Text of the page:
Skip to content

CPM Teaching Tip #16

February 1, 2012

This tip is about the Study Team Strategy called a “Huddle.” The CPM summer and school-year workshops model quite a few strategies and it is easy to overlook several of them once the school year begins. It also takes time for teachers who have never used study team strategies to become proficient using them. However, by using the strategies you will build confidence and expertise with them. Perhaps the most important aspect of using the strategies is that they focus the responsibility for working as a team and learning mathematics on the students.

This week consider using a Huddle. A Huddle (calling up a person from each team and talking with this group) is great because it can be used to get a problem started, pass out materials, tell the students something you forgot to talk about as you discussed the lesson, correct a common error you notice, or get feedback about what different teams are doing (what problem are they on, what strategy they used, what answer they g, etc.). For example, if you want students to carefully check their work, you can call a huddle and have each team representative share his or team’s strategy and answer. You can also call a Huddle to initiate a closure activity by asking questions and summarizing the lesson with each team representative, then having them go back and do the same thing with their team.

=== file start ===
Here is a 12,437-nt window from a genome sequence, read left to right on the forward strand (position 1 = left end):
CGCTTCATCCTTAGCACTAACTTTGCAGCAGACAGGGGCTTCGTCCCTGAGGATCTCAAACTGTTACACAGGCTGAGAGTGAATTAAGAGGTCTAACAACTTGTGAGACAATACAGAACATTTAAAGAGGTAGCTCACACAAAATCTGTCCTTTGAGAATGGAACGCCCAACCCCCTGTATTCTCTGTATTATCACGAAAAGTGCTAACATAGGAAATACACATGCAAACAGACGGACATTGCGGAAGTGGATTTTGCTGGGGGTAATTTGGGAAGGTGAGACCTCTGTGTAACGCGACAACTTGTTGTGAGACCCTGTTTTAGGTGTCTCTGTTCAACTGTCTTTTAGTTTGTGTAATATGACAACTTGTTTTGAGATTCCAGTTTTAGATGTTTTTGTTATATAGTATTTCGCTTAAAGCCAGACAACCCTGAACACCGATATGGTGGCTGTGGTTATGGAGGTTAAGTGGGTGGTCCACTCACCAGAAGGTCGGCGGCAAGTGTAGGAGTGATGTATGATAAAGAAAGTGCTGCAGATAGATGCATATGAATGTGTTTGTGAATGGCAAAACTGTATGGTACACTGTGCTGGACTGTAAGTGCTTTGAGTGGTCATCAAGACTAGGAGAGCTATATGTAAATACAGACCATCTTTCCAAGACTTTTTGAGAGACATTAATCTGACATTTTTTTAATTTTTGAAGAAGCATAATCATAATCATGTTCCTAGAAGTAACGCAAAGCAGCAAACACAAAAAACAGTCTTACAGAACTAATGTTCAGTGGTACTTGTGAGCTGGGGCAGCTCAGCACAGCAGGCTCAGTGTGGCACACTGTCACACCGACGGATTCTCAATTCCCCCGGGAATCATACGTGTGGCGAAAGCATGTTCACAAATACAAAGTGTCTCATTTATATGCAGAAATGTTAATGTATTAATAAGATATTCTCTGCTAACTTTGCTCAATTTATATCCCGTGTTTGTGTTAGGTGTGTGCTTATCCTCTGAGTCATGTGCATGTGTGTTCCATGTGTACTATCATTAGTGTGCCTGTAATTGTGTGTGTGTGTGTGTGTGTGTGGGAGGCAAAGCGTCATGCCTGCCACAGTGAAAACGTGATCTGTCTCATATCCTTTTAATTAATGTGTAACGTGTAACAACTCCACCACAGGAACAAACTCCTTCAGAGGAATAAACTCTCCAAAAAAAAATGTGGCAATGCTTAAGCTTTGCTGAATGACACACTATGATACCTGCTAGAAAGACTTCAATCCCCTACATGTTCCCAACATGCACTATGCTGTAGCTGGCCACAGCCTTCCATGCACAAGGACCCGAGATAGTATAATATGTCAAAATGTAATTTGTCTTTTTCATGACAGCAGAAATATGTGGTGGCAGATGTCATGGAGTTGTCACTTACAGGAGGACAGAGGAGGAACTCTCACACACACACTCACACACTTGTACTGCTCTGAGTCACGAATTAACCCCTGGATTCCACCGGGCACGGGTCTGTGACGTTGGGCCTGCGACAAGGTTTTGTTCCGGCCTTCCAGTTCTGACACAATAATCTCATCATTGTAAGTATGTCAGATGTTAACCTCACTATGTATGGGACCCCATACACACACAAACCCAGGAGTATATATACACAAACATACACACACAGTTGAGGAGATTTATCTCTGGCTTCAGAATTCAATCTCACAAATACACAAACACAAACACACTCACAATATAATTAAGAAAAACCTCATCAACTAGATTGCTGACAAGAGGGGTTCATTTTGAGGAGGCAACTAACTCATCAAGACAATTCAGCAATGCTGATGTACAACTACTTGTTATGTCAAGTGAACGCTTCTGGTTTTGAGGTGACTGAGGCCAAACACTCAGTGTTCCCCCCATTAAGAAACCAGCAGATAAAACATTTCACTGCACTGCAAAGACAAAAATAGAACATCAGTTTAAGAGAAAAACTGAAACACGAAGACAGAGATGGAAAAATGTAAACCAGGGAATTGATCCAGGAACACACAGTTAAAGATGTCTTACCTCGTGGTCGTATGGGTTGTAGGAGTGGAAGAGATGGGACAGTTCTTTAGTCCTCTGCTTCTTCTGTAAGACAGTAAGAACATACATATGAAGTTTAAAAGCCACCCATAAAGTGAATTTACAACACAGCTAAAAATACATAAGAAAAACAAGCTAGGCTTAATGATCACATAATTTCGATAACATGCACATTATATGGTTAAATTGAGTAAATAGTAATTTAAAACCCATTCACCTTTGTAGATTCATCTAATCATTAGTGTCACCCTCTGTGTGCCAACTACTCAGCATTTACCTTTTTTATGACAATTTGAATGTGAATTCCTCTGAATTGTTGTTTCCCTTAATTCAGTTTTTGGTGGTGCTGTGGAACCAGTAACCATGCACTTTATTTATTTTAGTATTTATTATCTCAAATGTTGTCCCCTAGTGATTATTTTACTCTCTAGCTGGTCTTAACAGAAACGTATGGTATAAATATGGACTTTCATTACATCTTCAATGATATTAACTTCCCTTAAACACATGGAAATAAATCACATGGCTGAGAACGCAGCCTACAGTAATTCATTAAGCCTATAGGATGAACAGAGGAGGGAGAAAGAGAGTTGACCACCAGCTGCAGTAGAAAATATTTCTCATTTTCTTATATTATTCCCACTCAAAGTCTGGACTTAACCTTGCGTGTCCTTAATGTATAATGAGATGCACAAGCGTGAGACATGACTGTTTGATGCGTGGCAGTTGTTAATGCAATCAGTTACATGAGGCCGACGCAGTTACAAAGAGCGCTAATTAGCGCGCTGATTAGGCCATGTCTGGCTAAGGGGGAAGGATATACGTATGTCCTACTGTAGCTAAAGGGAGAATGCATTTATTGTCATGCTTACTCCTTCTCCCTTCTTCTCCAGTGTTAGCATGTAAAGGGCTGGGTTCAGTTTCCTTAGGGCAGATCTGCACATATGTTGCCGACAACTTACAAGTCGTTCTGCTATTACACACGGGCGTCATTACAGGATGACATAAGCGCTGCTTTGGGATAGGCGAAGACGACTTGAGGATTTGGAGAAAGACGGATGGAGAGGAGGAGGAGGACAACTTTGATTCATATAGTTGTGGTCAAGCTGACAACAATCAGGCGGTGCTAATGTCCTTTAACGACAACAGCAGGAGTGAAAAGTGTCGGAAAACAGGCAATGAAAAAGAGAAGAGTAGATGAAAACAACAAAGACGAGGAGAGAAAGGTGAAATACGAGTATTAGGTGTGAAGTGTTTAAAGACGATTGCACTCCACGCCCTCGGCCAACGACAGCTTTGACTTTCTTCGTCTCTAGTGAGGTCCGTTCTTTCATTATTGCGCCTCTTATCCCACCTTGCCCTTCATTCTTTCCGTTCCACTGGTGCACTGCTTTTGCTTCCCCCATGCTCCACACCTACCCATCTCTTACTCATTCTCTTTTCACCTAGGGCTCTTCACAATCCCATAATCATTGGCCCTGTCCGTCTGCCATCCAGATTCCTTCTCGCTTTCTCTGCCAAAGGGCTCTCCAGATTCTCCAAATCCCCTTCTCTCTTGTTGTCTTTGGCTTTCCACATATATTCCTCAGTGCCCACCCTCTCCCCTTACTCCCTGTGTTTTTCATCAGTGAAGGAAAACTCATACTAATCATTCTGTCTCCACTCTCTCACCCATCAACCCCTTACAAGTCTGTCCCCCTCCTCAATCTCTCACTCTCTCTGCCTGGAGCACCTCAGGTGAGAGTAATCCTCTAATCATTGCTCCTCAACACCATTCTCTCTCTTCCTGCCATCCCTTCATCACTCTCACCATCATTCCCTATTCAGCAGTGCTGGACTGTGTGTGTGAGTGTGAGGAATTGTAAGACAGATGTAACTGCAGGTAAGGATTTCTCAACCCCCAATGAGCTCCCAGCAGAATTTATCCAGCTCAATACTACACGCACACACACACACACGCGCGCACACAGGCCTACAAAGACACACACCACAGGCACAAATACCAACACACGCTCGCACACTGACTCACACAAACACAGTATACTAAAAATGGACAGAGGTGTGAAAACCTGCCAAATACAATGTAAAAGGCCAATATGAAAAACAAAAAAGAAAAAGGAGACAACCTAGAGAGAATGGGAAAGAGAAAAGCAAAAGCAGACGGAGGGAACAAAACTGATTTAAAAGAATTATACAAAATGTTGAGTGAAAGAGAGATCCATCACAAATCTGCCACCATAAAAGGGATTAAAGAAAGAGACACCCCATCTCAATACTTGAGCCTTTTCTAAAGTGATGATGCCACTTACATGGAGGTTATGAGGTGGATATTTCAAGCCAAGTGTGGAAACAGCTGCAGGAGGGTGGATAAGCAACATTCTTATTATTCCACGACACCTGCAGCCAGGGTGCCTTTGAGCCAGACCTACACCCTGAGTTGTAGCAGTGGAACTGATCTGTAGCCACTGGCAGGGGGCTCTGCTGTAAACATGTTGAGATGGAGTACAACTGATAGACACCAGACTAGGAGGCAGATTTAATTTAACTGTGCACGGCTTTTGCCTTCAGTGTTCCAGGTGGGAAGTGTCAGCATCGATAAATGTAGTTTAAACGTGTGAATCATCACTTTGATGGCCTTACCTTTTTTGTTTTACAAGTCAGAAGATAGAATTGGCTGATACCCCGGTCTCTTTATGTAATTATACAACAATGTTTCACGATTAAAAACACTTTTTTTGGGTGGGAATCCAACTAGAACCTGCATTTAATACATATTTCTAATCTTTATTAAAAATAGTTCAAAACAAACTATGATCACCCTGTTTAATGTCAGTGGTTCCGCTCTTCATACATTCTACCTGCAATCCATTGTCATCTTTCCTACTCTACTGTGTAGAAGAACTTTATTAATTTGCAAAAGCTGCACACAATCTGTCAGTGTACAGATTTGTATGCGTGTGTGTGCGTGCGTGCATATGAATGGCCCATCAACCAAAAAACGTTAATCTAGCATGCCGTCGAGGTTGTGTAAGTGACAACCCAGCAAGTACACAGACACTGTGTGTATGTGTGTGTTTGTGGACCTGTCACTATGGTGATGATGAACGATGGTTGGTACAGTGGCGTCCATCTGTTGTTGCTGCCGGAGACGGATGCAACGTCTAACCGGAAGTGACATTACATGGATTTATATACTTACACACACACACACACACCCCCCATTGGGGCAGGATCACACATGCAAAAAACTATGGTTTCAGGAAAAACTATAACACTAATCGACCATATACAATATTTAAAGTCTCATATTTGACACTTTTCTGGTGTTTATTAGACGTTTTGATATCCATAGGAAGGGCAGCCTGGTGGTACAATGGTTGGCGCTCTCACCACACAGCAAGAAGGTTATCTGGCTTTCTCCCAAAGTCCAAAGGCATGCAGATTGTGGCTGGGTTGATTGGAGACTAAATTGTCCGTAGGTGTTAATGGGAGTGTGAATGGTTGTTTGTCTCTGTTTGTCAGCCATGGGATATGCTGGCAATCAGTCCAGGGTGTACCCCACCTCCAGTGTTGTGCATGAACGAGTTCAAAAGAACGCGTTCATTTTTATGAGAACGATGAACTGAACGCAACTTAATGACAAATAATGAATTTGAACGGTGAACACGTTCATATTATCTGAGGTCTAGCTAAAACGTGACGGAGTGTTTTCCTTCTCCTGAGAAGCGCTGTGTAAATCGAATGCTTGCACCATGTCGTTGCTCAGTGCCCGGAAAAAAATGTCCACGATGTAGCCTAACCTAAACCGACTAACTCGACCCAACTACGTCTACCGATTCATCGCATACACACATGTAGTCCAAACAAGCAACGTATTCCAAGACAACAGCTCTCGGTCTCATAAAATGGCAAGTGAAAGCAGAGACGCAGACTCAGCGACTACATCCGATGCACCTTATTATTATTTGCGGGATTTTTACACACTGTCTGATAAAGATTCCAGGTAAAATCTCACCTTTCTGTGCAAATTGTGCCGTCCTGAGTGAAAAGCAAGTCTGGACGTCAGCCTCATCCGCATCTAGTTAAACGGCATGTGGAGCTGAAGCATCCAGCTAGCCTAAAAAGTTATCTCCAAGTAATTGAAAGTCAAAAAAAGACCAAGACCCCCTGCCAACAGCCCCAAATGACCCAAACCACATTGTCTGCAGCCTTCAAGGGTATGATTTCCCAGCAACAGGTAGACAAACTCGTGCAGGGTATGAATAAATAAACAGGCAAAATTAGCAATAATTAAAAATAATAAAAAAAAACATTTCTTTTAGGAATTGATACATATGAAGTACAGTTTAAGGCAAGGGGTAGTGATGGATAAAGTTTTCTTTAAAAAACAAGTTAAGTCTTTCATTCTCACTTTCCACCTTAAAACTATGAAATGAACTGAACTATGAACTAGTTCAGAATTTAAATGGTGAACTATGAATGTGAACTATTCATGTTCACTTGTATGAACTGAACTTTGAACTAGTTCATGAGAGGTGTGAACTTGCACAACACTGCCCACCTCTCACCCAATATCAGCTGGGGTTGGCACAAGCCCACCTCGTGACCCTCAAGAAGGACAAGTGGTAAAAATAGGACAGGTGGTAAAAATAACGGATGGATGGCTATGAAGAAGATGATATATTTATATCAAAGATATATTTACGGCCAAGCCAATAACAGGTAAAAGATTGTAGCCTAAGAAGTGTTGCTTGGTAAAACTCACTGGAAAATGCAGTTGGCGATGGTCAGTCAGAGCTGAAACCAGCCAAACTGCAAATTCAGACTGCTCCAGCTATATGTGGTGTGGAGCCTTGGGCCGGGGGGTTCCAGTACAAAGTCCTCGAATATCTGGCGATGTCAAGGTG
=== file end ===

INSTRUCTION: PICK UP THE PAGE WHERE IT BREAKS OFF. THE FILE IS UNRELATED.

Notes: Use team roles or numbered heads to determine who comes up for the Huddle (not always the same person, of course). You may want students to bring up their book and/or paper and pencil for a Huddle. Your challenge is to use a Huddle every day this week for different parts of the lessons. Have fun with it, save time with it, and see how responsible your students can be when the teacher puts them in charge of information for their team!

Advertisements

From → Teaching Tips

One Comment
  1. Amy Skattebo permalink

    Great reminder!

Leave a Reply

Fill in your details below or click an icon to log in:

WordPress.com Logo

You are commenting using your WordPress.com account. Log Out /  Change )

Google+ photo

You are commenting using your Google+ account. Log Out /  Change )

Twitter picture

You are commenting using your Twitter account. Log Out /  Change )

Facebook photo

You are commenting using your Facebook account. Log Out /  Change )

Connecting to %s

%d bloggers like this: